ADS-L Digest - 21 May 2008 to 22 May 2008 (#2008-144)

Tom Zurinskas truespel at HOTMAIL.COM
Fri May 23 23:35:21 UTC 2008

In truespel there are 3 "r" affected vowels ~or (as in "or" "door" "four"), ~er (as in "her") and ~air (as in "air").
The "o" in ~or is between long o "oh" (~oe) and "awe" (~au).  Some accents tend either way.  For "more money" you might hear ~moe munee~ or ~mau munee~.

There are 17 vowels in US English.  The 14 other vowels are the 5 short vowels, ~a ~e ~i ~oo ~u (I call ~oo a short o vowel - its stands for the sound in "foot" wood")  The 5 long vowels that have silent e snugged up to them ~ae ~ee ~ie ~oe ~ue.  The two diphthongs ~ou (as in "out") and ~oi (as in "point") and 2 others "awe" ~au and "ah" ~aa (as in Saab).

Most popular vowel in US English is ~u (short u or "uh") and least is ~oi.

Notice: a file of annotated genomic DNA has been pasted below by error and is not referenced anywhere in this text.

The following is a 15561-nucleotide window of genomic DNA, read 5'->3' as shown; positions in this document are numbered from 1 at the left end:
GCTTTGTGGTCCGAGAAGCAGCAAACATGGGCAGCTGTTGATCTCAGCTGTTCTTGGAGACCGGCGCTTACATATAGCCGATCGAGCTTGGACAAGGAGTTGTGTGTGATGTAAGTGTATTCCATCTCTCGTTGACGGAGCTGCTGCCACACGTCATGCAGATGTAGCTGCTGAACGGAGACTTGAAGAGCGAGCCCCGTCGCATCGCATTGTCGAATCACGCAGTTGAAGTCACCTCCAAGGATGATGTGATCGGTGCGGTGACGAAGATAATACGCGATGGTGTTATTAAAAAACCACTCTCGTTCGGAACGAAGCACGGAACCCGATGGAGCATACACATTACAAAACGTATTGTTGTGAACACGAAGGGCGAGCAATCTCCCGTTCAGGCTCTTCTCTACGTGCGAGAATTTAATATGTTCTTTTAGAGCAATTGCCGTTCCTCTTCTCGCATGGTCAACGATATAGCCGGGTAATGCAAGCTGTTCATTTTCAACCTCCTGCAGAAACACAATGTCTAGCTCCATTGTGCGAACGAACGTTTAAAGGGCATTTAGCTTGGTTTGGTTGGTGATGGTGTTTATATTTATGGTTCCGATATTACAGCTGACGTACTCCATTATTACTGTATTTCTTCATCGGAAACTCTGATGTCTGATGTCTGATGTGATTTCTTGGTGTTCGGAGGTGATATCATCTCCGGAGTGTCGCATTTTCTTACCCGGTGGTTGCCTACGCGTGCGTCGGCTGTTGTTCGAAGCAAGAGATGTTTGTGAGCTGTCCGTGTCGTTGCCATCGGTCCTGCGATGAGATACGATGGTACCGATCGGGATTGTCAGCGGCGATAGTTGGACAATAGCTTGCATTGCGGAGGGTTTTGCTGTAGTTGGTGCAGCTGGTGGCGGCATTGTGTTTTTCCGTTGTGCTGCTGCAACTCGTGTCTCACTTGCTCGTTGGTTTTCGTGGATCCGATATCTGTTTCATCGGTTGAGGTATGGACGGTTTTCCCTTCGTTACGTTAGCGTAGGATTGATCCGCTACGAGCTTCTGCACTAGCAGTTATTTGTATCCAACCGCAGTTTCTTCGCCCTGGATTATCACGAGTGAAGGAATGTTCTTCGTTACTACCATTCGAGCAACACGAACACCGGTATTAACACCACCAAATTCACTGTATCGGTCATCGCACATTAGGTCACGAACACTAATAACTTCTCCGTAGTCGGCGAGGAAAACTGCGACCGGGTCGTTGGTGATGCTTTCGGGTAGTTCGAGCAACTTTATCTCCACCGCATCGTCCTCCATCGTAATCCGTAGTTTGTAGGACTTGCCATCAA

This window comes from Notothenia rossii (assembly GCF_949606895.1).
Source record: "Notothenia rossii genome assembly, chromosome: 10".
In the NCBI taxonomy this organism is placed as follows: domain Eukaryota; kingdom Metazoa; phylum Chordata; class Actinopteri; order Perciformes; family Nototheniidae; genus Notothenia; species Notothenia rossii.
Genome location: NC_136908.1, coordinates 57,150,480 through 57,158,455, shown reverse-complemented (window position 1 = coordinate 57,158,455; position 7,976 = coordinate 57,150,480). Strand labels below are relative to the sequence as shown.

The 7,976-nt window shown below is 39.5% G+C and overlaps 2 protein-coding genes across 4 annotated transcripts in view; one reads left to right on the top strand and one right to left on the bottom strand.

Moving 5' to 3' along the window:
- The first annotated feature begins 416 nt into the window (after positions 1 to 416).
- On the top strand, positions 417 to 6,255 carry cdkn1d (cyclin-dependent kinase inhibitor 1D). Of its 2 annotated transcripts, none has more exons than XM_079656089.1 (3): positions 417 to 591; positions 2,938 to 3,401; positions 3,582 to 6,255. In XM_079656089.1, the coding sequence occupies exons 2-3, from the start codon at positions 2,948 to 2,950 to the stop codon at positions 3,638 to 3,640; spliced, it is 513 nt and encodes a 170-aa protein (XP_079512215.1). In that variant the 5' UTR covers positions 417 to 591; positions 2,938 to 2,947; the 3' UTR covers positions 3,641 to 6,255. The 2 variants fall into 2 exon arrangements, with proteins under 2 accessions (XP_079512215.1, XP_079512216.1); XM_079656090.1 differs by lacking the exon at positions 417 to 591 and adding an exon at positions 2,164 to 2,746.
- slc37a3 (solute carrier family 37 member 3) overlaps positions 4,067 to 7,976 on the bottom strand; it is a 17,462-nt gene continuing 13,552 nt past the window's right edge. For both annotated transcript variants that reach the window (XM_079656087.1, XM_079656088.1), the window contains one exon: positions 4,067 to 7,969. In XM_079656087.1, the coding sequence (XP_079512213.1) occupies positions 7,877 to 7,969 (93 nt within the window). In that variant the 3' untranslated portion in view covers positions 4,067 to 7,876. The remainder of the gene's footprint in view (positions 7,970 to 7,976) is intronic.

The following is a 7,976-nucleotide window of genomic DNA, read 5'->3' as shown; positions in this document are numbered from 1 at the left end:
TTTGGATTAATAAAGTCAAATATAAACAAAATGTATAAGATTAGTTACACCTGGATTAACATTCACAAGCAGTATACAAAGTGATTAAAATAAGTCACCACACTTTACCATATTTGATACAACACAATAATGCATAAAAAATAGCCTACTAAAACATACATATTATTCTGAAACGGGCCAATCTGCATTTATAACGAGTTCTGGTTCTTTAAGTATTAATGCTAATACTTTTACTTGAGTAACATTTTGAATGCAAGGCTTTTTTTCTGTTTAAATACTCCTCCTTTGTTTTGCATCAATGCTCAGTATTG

Tom Zurinskas, USA - CT20, TN3, NJ33, FL5+
See - and the 4 truespel books plus "Occasional Poems" at

> Date: Fri, 23 May 2008 15:51:32 -0400
> From: sagehen at WESTELCOM.COM
> Subject: Re: ADS-L Digest - 21 May 2008 to 22 May 2008 (#2008-144)
> ---------------------- Information from the mail header -----------------------
> Sender: American Dialect Society
> Poster: sagehen
> Subject: Re: ADS-L Digest - 21 May 2008 to 22 May 2008 (#2008-144)
> -------------------------------------------------------------------------------
> on 5/23/08 12:21 PM, Tom Zurinskas at truespel at HOTMAIL.COM wrote:
>> Actually, there's not a single instance in my truespel database where
>> tradstreeng "oo" is pronounced as long o, or "oh" ~oe.
> ~~~~~~
> What about "door"?
> ~~~~~~~~
>> Interestingly, I find in my analysis of English (USA), that tradstreeng "oo"
>> is more often pronounce as in "look" (~look) and "wood" (~wood) than any other
>> sound, including long u as in "food" ~fued, and "soon", ~suen.
>> Tom Zurinskas, USA - CT20, TN3, NJ33, FL5+
> ~~~~~~~~~~
> Without knowing what is meant by "tradstreeng" I nevertheless have to
> notice: /boo, coo, foo, goo, hoo, loo, moo, poo, roo, too, woo/, and many
> another with following consonants. In fact, my unresearched assumption would
> be that, faced with an unfamiliar word with "oo" in it the "food" vowel
> would be one's first choice.
> AM
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